Take the 2-minute tour ×
Server Fault is a question and answer site for professional system and network administrators. It's 100% free, no registration required.

I have a very typical scenario:

browser -> web server -> web service

I've seen lots of articles/documentation about the benefit of compressing the data sent from the web server to the browser to save bandwidth, but I'm wondering if there are similar benefits to compressing the data between the web service and the web server?

XML should compress very small, so of course we'd get the same benefits in terms of bandwidth, but I'm specifically wondering if that will be offset by the processing power needed on the web server, to decrypt the SOAP messages that it receives.

Has anyone enabled gzip for web services, and has there been any performance improvement?

For that matter, will web service clients even understand gzip in the first place? Or would enabling encryption be a waste of time, that would never never be taken advantage of by the web service client?

share|improve this question
1  
This probably would be get a better answers on stackoverflow –  Zoredache Sep 9 '09 at 21:31
    
I you are in doubt, you can start using a very low compression ratio, so you don't use too much cpu –  The Disintegrator Sep 10 '09 at 7:18
    
Yeah, I went back and forth in my head, trying to decide if stackoverflow or serverfault was the best place; in the end, I decided that it's probably more of a server setting than a coding issue, so I decided here, but I was never 100% sure. ;) –  sernaferna Sep 10 '09 at 12:14

4 Answers 4

Seeing as how gZip is handled by the users browser, the web client on the other end will need to be able to understand how to decompress gzip. You will be able to tell this by looking in the headers. IIRC it's the "accept" header, and you're looking for "gzip" and "deflate".

The encoding/decoding overhead for gzip is fairly nominal, however it is there. It's useful in browsers because the are not particularly timely - the user will just sit there getting irritated till the page has loaded. A web service is a bit different, they usually have to be pretty fast or else the whole application often appears to have hung.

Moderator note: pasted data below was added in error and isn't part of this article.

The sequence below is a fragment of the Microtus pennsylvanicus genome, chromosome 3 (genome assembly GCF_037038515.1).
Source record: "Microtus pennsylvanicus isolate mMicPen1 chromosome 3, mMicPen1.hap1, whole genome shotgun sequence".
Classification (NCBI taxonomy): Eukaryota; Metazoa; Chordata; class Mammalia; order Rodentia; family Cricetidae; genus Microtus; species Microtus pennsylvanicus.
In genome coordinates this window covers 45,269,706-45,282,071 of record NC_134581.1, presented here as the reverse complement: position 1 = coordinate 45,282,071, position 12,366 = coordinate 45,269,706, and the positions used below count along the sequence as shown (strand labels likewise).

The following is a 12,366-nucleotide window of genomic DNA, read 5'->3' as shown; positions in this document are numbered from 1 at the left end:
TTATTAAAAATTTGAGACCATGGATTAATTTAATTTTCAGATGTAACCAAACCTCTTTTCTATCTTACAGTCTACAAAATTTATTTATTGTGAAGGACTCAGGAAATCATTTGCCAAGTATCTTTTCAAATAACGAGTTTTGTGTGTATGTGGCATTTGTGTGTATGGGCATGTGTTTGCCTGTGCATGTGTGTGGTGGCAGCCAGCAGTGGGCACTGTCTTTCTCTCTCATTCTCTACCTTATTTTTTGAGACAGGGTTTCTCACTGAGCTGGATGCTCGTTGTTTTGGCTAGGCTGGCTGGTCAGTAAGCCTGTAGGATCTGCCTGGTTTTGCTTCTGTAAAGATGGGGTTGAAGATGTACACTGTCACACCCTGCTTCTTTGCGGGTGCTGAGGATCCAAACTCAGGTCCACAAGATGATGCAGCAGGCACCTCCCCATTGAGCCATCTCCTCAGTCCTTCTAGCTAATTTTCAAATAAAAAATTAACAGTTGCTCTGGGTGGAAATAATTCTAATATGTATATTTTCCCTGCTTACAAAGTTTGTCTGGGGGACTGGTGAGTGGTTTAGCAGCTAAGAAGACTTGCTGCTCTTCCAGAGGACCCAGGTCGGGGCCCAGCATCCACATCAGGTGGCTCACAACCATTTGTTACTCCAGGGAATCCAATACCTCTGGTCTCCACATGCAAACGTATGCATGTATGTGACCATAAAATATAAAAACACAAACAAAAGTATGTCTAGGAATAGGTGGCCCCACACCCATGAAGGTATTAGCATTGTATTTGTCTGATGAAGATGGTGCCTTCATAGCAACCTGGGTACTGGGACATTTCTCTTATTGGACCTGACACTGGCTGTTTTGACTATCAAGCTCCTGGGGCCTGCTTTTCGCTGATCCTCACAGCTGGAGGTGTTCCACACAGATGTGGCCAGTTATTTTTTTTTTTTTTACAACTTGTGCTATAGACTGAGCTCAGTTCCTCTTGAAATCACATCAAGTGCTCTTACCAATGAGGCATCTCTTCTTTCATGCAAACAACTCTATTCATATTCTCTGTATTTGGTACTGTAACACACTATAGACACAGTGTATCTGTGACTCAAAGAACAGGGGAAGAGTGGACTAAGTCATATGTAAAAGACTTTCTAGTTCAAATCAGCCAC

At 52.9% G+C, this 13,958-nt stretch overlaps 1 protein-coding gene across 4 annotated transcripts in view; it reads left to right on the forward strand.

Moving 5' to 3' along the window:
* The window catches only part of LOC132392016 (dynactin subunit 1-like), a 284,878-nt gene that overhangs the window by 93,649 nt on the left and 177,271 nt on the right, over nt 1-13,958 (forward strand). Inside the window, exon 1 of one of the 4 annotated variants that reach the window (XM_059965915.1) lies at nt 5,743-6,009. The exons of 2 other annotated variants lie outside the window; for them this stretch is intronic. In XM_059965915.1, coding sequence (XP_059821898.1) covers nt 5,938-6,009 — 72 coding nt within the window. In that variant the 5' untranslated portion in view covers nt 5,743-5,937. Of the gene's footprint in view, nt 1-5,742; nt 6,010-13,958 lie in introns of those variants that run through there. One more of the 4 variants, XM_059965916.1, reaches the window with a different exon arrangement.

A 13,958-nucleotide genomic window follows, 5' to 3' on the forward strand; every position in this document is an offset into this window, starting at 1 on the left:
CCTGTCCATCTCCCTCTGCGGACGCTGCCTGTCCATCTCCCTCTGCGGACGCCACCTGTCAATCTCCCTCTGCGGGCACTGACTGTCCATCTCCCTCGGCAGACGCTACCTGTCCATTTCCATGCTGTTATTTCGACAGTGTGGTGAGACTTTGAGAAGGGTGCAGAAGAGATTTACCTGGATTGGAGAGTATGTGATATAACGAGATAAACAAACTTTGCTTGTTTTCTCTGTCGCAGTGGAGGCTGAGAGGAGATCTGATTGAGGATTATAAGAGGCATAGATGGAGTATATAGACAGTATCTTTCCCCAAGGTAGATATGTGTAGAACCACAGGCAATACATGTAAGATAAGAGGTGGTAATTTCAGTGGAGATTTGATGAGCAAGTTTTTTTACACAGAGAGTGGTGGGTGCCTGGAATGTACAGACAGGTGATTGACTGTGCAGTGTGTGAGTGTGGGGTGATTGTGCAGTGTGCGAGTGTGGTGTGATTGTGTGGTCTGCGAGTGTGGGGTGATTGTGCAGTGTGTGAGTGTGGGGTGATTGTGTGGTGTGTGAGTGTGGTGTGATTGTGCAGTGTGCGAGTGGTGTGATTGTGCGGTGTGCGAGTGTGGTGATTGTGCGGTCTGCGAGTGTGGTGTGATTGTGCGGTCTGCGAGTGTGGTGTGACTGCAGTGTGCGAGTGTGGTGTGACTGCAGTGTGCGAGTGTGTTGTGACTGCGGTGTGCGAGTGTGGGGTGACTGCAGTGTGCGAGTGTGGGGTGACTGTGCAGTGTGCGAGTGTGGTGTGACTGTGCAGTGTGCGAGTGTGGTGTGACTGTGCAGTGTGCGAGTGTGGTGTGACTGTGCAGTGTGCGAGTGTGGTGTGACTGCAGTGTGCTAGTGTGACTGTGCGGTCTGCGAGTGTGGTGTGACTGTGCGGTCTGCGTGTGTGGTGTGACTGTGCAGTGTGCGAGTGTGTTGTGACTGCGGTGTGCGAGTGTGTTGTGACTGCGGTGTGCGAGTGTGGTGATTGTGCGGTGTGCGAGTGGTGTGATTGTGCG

The only time I would suggest gzip would be useful in a web service would be if it's a trivial service that is going to be hammered thousands of times a day, where the savings from 10kb to 2kb of XML would be worth the processing overheads. And that's assuming that the web service on the other end can accept gzip in the first place.

share|improve this answer

As you have stated, server sends headers as the content is zipped, and browser decrypts it.

If you want to do it between your web server and web service, since your service is NOT a browser, you'd read headers yourself (or assume everything iz gzipped) and you'd use gzipdecode before you send the request to SOAP handler.

Unless you do not transmit a lot of data back and forth (which is worth to compress) I don't see any benefit coming out of it. Even when beneficial compression wise, if you don't have enough CPU and RAM to support it, it can be fatal.

Hope it helps, D

share|improve this answer

BTW, remember that gzipping binary data CAN result in MORE information not less. So in any event, you'd have to be aware of the type of data being gzipped.

share|improve this answer
1  
Since it is SOAP data, it's xml formatted text. So, it should gzip well. –  sybreon Sep 10 '09 at 0:48

The question comes down to what does your server have to spare -- CPU or bandwidth? If you're constantly waiting for the network but your CPU is idle, then you probably should be looking into compression. If your CPU is busy but you're not sending much data, then compression probably isn't for you.

XML is a very verbose (and more importantly, repetitive) language, so compression will probably make a decent difference in the amount of data transmitted.

Compression is only useful if both sides support it, otherwise flipping the switch will do nothing. Advertising that you support compression makes very little difference if compression isn't ever actually used.

Finally, it's not necessarily all-or-nothing if you're the one transmitting. Gzip compression (LZ77) is tunable to optimize for speed, size, or something in between. How that tuning is done depends on your implementation, but only the side SENDING the data gets to decide. Decompressing gzip'ed data that is highly compressed takes no more resources than decompressing data that was only lightly compressed, so the recipient shouldn't care anyway.

share|improve this answer
    
@tylerl: I agree. And the question "what is the scarce resource, CPU or bandwith?" can probably be reduced to: Is the connection between the web server and backend web service a LAN link, or a WAN link? If you're on plain old gigabit ethernet, then I have never seen compression used, and can't imagine it would make sense. –  Jesper Mortensen Sep 9 '09 at 23:20
    
I agree and disagree. There is a difference between multi-national corp. sys-admin and ordinary people who wants to put up 3-5 servers together in a small company. We shouldn't advice a barcode reader to someone who has 5 products to sell, and he sells 5 products/day. At least we should put a note about it (ref: 'make a decent difference in the amount of data transmitted') –  Devrim Sep 10 '09 at 15:12

Your Answer

 
discard

By posting your answer, you agree to the privacy policy and terms of service.

Not the answer you're looking for? Browse other questions tagged or ask your own question.